Tularemia, a disease that can affect both animals and humans, is
caused by a bacteria, Francisella tularensis. Although many wild
animals are infected, (hares, rabbits, squirrels, muskrats, beavers,
deer), occasionally certain domestic animals can be infected (sheep and
cats). The rabbit is the species most often involved in disease
outbreaks. The bacteria can also be found in ticks and deerflies.
Tularemia in humans is relatively rare in Wisconsin, averaging less than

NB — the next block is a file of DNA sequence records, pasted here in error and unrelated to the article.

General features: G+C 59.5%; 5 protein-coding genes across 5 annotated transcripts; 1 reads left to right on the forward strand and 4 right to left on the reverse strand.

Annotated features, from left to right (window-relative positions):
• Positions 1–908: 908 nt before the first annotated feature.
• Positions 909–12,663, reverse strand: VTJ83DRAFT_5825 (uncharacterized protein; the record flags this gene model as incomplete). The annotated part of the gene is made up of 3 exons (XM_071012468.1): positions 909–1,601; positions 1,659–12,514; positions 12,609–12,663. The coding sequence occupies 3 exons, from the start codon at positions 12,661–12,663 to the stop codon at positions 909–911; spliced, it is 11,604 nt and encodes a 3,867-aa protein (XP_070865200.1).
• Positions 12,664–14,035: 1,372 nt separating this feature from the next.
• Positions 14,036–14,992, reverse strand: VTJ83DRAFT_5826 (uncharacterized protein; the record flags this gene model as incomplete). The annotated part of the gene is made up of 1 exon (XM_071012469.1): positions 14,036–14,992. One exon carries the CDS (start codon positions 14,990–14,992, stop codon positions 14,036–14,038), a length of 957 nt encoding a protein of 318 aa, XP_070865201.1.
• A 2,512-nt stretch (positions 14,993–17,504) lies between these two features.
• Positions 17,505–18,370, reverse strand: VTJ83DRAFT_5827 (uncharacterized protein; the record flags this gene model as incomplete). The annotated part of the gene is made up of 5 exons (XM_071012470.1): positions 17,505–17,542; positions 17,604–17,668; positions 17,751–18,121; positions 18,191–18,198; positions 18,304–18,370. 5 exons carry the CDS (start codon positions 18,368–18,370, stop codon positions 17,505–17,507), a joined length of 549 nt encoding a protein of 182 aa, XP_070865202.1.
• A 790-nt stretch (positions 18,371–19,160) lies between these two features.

one case per year since 1980.
Hunters, trappers or other people who spend a great deal of time out
of doors are at a greater risk of exposure to tularemia than people
with other occupational or recreational interests.
fact sheet - Hmong
Information for health professionals
Wisconsin case reporting and public health follow-up guidelines: Tularemia
Local Health Departments - Regional offices - Tribal agencies
March 04, 2014